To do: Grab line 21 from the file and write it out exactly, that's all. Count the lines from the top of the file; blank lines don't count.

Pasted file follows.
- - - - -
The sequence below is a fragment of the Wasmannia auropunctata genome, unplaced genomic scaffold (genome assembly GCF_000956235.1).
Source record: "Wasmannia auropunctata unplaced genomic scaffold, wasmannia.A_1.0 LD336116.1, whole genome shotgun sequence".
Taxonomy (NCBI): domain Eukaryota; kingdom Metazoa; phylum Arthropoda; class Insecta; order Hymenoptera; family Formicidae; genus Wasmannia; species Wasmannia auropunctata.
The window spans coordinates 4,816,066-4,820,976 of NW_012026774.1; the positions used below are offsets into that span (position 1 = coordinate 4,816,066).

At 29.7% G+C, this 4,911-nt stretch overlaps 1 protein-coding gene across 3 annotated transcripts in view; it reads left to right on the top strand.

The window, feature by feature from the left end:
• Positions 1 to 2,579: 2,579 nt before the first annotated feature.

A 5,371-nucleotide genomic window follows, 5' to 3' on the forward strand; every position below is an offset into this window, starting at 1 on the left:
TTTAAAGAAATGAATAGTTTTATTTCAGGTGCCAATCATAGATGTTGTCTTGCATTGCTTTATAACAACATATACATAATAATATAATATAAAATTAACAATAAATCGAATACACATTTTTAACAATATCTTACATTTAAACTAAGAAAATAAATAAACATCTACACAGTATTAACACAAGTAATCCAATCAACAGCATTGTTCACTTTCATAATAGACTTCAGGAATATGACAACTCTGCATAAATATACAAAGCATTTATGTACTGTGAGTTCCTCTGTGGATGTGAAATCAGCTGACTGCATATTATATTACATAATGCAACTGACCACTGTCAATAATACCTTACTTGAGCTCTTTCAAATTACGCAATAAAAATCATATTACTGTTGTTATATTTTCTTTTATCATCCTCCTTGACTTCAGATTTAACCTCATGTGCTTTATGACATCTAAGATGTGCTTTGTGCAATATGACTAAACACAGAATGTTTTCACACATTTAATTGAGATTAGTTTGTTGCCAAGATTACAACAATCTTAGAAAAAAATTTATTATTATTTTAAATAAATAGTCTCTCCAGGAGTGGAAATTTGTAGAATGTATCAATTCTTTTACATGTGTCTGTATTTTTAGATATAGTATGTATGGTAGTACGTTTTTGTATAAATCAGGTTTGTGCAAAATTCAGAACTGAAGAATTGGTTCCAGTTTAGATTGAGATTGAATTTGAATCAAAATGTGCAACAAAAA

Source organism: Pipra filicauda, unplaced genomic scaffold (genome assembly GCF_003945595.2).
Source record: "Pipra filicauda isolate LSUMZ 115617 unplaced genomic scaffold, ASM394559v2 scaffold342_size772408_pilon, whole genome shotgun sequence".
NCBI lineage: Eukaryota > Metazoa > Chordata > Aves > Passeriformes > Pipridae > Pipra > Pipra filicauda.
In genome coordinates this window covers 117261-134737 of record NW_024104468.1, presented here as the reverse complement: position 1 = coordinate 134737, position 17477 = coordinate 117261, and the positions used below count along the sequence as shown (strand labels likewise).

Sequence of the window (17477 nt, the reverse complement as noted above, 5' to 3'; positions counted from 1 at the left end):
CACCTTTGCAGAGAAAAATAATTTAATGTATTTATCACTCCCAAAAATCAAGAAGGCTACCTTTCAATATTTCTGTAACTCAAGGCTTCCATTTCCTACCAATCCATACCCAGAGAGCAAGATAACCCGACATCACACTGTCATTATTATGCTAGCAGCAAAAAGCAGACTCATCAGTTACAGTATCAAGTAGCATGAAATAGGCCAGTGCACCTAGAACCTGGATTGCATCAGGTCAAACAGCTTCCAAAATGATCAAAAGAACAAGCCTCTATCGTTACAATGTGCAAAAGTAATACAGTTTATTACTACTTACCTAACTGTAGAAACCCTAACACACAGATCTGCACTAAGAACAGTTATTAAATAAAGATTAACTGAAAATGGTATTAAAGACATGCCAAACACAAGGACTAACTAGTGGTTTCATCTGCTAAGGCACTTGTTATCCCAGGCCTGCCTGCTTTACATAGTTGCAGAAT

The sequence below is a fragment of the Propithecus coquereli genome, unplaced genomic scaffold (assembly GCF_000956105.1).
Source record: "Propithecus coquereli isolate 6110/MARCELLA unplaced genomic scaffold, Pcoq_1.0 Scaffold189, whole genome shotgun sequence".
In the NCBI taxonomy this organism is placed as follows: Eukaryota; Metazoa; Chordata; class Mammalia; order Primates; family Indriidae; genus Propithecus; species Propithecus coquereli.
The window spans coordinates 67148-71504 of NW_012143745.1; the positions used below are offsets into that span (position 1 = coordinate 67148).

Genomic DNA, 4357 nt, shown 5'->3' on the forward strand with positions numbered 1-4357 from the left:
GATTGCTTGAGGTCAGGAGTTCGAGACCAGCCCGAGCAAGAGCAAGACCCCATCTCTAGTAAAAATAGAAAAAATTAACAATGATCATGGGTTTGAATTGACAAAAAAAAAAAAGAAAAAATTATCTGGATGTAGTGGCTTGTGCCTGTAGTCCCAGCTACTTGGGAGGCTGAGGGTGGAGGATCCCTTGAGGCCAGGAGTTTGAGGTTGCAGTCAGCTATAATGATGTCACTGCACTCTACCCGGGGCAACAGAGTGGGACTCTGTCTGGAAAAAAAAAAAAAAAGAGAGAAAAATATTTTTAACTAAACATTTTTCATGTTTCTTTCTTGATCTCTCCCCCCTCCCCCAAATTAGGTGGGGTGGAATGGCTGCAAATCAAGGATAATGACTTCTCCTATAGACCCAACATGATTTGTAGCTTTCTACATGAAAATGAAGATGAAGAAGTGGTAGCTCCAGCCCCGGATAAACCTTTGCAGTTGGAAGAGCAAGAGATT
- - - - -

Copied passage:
GATTGCTTGAGGTCAGGAGTTCGAGACCAGCCCGAGCAAGAGCAAGACCCCATCTCTAGTAAAAATAGAAAAAATTAACAATGATCATGGGTTTGAATTGACAAAAAAAAAAAAGAAAAAATTATCTGGATGTAGTGGCTTGTGCCTGTAGTCCCAGCTACTTGGGAGGCTGAGGGTGGAGGATCCCTTGAGGCCAGGAGTTTGAGGTTGCAGTCAGCTATAATGATGTCACTGCACTCTACCCGGGGCAACAGAGTGGGACTCTGTCTGGAAAAAAAAAAAAAAAGAGAGAAAAATATTTTTAACTAAACATTTTTCATGTTTCTTTCTTGATCTCTCCCCCCTCCCCCAAATTAGGTGGGGTGGAATGGCTGCAAATCAAGGATAATGACTTCTCCTATAGACCCAACATGATTTGTAGCTTTCTACATGAAAATGAAGATGAAGAAGTGGTAGCTCCAGCCCCGGATAAACCTTTGCAGTTGGAAGAGCAAGAGATT